According to Wood Mackenzie, the total operating solar capacity in the United States is projected to expand from its present 153 GW to nearly 375 GW by 2028.
But as these projections portray a positive shift in the country’s energy mix, concerns are growing over where these projects will be built.
The Environmental Protection Agency estimates a typical 500 kW to 2,000 kW community solar project will require 3 to 12 acres of cleared land – land that many farmers and communities would prefer to see developed into housing or agricultural projects.
While community solar projects provide a host of benefits to the surrounding areas, such as increased tax revenues, decreased electricity costs, and sustainable job creation, anti-solar sentiments have not abated and continue to impact the rate at which new solar projects are commissioned.
“Community concerns have made it harder for some developers to scale solar projects at the rate that science dictates that we need to,” said David Murray, American Clean Power Association’s Director of Solar Policy.
According to Wood Mackenzie, while 17 GW of utility-scale solar capacity was installed in the U.S. in 2021, an additional 1.7 GW of proposed solar capacity was canceled during the permitting stage.
“For every single large-scale solar project, you’re seeing very well-organized opposition on social media,” said Matthew Sahd, Solar Market Analyst at Wood Mackenzie.
To overcome these growing concerns and continue installing solar projects at a rate that can support the country’s net-zero goals, solar project developers and local governments are turning to an unlikely solution – closed landfills.
Landfills are drawing the attention of solar developers for two main reasons: land availability and land mass.
Most cities and counties own and operate actively managed or closed landfills, meaning solar developers have access to multiple acres of cleared land in almost every part of the country.
Closed landfills lack redevelopment opportunities, meaning solar developers are utilizing land that would otherwise go unused, avoiding land-use conflicts with the community.
Landfills also provide large parcels of land with adequate sun exposure for strong solar irradiation, as well as existing connections to electric distribution infrastructures and access roads for construction, operations, and maintenance tasks. Many federal and state organizations also provide grants and incentives to alleviate additional upfront costs.
These benefits have been so enticing that over the past 10 years, almost 50% of all renewable energy projects on brownfields, or land that is underused due to contamination concerns, were located on landfills. As of the end of 2022, solar landfill had a capacity of 2.4 GW, enough to power nearly half a million homes, and the Rocky Mountain Institute estimates this capacity could grow at least 25-fold in the coming decades.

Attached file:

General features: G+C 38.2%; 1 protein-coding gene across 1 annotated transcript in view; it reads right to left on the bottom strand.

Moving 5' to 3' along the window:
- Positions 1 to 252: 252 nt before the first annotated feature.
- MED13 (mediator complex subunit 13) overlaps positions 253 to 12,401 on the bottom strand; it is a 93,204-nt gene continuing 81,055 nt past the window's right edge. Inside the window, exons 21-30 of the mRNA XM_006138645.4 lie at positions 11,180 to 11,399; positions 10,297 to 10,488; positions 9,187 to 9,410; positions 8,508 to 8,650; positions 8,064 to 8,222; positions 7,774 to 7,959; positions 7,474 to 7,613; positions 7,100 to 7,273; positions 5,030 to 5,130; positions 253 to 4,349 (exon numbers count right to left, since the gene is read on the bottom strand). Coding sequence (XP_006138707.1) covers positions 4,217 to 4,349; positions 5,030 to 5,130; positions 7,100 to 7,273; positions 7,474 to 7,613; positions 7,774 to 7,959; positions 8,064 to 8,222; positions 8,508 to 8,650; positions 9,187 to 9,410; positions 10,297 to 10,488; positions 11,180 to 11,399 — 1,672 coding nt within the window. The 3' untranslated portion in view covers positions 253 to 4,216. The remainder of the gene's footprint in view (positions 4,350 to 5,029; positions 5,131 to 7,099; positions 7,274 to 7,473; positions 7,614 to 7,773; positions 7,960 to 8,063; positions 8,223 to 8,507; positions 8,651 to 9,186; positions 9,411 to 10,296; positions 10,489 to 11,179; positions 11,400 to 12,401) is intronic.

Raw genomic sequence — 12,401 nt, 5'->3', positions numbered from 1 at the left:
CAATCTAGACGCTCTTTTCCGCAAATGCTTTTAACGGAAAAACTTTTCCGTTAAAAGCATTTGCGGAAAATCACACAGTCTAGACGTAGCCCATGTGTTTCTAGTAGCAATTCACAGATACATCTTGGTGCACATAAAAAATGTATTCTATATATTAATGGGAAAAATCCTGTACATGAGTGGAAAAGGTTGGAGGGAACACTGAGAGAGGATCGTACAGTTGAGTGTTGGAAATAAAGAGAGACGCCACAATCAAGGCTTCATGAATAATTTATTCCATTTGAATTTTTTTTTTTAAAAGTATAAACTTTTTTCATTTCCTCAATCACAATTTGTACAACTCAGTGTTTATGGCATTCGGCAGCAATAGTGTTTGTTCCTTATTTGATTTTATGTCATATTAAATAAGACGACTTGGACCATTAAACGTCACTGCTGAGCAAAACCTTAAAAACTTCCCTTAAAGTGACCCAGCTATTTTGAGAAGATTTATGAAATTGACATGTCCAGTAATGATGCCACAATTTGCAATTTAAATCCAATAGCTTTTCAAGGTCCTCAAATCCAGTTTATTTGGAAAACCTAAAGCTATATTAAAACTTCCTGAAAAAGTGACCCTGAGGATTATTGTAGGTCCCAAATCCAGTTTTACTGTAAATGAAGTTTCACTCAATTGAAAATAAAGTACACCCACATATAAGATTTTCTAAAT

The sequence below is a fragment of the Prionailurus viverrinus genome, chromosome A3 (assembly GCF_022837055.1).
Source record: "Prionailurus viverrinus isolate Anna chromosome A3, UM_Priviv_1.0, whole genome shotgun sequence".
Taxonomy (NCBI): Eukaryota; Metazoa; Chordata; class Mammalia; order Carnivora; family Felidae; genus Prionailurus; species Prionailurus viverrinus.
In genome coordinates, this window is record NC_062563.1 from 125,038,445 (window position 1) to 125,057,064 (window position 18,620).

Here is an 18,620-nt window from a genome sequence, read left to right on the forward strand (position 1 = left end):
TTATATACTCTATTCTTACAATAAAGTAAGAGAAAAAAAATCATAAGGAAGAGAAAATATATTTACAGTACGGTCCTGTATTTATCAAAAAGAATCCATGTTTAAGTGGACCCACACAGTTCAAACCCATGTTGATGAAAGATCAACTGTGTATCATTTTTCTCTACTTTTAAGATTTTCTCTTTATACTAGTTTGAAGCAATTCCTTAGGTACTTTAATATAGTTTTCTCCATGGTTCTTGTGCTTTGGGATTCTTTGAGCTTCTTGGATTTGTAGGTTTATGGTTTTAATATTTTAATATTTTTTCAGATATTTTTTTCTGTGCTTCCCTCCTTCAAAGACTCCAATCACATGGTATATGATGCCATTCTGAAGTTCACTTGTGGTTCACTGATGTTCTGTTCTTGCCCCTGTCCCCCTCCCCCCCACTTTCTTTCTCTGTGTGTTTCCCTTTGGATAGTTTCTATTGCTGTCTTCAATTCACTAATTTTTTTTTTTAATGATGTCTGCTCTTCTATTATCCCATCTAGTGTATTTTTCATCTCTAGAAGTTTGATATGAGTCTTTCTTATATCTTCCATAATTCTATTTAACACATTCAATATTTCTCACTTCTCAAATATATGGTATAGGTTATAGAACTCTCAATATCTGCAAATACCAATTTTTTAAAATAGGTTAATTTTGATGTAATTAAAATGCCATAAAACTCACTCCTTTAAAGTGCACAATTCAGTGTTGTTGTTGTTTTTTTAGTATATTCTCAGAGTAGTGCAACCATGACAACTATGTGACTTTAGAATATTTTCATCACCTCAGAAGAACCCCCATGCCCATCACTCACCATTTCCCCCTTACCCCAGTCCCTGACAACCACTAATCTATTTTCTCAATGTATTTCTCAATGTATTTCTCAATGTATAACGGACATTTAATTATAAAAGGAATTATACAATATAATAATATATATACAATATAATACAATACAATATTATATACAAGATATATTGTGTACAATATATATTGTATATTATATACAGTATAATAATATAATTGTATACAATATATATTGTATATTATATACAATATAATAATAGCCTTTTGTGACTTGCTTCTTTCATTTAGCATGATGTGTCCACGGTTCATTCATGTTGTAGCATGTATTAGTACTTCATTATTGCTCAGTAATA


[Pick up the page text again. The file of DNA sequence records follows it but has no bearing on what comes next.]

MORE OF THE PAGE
While many provide prime and relatively inexpensive, although environmentally sensitive, real estate for solar projects, not every landfill is an ideal match. Certain factors must be taken into consideration during the siting process.
For example, the physical condition of the landfill determines whether the location can support a solar infrastructure. This includes factors such as the landfill slope and orientation, the cap depth, and the settlement potential.
Unlike typical solar projects, a capped landfill cannot be punctured to secure the PV systems; instead, developers must utilize a ballasted system. Land settlement can also affect solar installation; as the ground continues to settle over time, solar panels can become misaligned, lowering their solar generation potential.
“There’s more due diligence, there’s more design and engineering, and people’s time that has to go into sufficiently planning this,” said Matthew Popkin, Urban Transformation Manager at Rocky Mountain Institute. “If you put a stake in the grass in a random field poorly, the dirt might suffer. If you put a stake in a landfill poorly, the community might suffer.”
For a candidate landfill to be selected, a preliminary, decision-grade feasibility study must be conducted. If the landfill passes this initial inspection, it is subject to a final investment-grade feasibility study. These feasibility studies are similar in nature, except the investment-grade study requires a more in-depth information collection process followed by rigorous analyses.
Several companies have recently had great success launching solar landfill projects, including DSD Renewable’s 4.3 MW solar project in New York, Coast Energy’s 8.6 MW project in Long Island, and CS Energy’s 10 MW project in New Jersey.
Where many see only acres of unusable space, solar developers are beginning to see potential and the promise of a solution that brings developers, government officials, and local communities together to support the growing energy transition. Through the repurposing of landfills, the solar industry can build an infrastructure ready to support the country’s net-zero goals.